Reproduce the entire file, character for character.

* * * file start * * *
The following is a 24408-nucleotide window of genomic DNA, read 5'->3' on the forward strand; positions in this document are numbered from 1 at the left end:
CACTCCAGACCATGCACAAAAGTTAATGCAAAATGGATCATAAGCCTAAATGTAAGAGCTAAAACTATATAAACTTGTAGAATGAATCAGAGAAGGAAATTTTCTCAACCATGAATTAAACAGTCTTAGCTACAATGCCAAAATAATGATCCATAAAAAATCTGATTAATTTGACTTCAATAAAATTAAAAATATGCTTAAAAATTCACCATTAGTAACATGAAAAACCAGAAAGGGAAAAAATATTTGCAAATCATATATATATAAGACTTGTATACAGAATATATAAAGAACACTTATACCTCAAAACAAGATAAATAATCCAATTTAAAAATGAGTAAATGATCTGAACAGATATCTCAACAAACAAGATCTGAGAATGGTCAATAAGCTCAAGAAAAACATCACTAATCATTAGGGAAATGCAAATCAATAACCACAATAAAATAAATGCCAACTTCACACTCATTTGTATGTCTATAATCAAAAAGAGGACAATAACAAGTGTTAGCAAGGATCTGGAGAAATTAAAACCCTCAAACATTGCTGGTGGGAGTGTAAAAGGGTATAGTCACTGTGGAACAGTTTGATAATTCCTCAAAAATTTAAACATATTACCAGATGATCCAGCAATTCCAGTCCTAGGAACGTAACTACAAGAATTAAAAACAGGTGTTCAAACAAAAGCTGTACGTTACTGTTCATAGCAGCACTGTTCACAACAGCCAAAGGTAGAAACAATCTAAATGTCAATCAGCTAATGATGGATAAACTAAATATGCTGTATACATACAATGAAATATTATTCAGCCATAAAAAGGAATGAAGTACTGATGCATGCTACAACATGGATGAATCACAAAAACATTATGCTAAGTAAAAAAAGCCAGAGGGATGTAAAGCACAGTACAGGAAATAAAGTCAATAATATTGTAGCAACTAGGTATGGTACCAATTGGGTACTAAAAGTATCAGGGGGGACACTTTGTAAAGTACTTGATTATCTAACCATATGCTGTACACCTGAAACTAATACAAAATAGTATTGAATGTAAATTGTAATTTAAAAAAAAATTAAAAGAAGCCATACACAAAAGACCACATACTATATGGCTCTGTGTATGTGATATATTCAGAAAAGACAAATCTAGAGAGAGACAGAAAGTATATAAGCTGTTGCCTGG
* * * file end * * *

The following is a 24408-nucleotide window of genomic DNA, read 5'->3' on the forward strand; positions in this document are numbered from 1 at the left end:
CACTCCAGACCATGCACAAAAGTTAATGCAAAATGGATCATAAGCCTAAATGTAAGAGCTAAAACTATATAAACTTGTAGAATGAATCAGAGAAGGAAATTTTCTCAACCATGAATTAAACAGTCTTAGCTACAATGCCAAAATAATGATCCATAAAAAATCTGATTAATTTGACTTCAATAAAATTAAAAATATGCTTAAAAATTCACCATTAGTAACATGAAAAACCAGAAAGGGAAAAAATATTTGCAAATCATATATATATAAGACTTGTATACAGAATATATAAAGAACACTTATACCTCAAAACAAGATAAATAATCCAATTTAAAAATGAGTAAATGATCTGAACAGATATCTCAACAAACAAGATCTGAGAATGGTCAATAAGCTCAAGAAAAACATCACTAATCATTAGGGAAATGCAAATCAATAACCACAATAAAATAAATGCCAACTTCACACTCATTTGTATGTCTATAATCAAAAAGAGGACAATAACAAGTGTTAGCAAGGATCTGGAGAAATTAAAACCCTCAAACATTGCTGGTGGGAGTGTAAAAGGGTATAGTCACTGTGGAACAGTTTGATAATTCCTCAAAAATTTAAACATATTACCAGATGATCCAGCAATTCCAGTCCTAGGAACGTAACTACAAGAATTAAAAACAGGTGTTCAAACAAAAGCTGTACGTTACTGTTCATAGCAGCACTGTTCACAACAGCCAAAGGTAGAAACAATCTAAATGTCAATCAGCTAATGATGGATAAACTAAATATGCTGTATACATACAATGAAATATTATTCAGCCATAAAAAGGAATGAAGTACTGATGCATGCTACAACATGGATGAATCACAAAAACATTATGCTAAGTAAAAAAAGCCAGAGGGATGTAAAGCACAGTACAGGAAATAAAGTCAATAATATTGTAGCAACTAGGTATGGTACCAATTGGGTACTAAAAGTATCAGGGGGGACACTTTGTAAAGTACTTGATTATCTAACCATATGCTGTACACCTGAAACTAATACAAAATAGTATTGAATGTAAATTGTAATTTAAAAAAAAATTAAAAGAAGCCATACACAAAAGACCACATACTATATGGCTCTGTGTATGTGATATATTCAGAAAAGACAAATCTAGAGAGAGACAGAAAGTATATAAGCTGTTGCCTGG